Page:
‘After the Fire, a Small, Still Voice’ by Evie Wyld

wyld

2009, 296 p.

For some reason, this book seemed to take me an age to read. Perhaps it was the structure of alternating chapters as it swung between two related men, forty years apart, which made it rather too easy to put down.  Once put down, its dual-narrative structure also required more back-tracking than usual to pick up again.

Frank has left Canberra after breaking up with his girlfriend, moving to a shack amongst the canefields on the north-east coast that was originally owned by his grandparents. He’s a damaged, angry, fragile man, estranged from his widowed father, with few apparent friends. It takes him some time to tentatively reach out to his neighbours and their daughter, and settle uneasily into sporadic work.

Forty years earlier, Leon was growing up in Sydney, the son of a pastrycook and Jewish refugees. His father had felt compelled through gratitude to his new country to join the Korean War, but came back home a shattered shell of a man. Leon, in turn was conscripted to Vietnam, and when he returned from Vietnam, he too was a damaged, angry, fragile man, traumatized by his war experiences and unable to settle.

These men feel much, but do not – can not- verbalize it. They are largely unreachable, encasing themselves in a masculine armour and a restlessness that deflects any attempts by others to reach the softer part of them. Women here are either idolized or uglified. There’s a hum of violence that runs underneath their stories.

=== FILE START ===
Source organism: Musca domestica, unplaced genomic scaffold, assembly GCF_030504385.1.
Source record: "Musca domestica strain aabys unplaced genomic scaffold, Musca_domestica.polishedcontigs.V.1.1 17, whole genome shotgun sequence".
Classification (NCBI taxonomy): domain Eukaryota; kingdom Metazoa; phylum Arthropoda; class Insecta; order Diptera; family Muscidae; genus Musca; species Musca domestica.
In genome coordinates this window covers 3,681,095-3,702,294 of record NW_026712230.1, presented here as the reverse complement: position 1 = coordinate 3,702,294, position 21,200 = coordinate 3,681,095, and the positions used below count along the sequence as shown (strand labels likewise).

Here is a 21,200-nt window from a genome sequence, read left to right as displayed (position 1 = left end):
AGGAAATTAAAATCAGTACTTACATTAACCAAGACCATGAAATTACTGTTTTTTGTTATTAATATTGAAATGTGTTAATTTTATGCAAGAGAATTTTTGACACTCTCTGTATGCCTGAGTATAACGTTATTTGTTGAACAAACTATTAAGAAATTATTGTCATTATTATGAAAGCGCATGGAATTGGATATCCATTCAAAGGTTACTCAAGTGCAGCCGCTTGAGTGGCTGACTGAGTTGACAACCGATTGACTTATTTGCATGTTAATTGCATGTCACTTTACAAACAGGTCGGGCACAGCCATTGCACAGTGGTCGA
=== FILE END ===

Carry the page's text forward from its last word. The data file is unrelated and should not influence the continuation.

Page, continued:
The real strength of this book is its depiction of place, which is so crystal-sharp that you can picture it in your mind. Flipping through the book, I find myself surprised that there is as much dialogue as there is, because to me it seemed a very intense and silent book.

But I don’t think that I actually engaged in it at an emotional level although perhaps the writer has intended that, by mirroring the brusqueness of the male characters. With my disjointed reading of the book, it took me an inordinate time to work out the relationship between the two men, and it became an intellectual rather than emotional challenge to see how the two stories intersected. I’m not sure that I actually liked the book. I admire the writing; I doff my hat to such a strong debut performance; and her rendering of setting is very accomplished, but it just left me a bit like her characters- cold.

awwbadge_2014I’ve posted this review at the Australian Women Writers Challenge.

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2 responses to “‘After the Fire, a Small, Still Voice’ by Evie Wyld

  1. Pingback: ‘All the Birds, Singing’ by Evie Wyld | The Resident Judge of Port Phillip

  2. Pingback: Australian Women Writers Challenge 2014 Finished | The Resident Judge of Port Phillip

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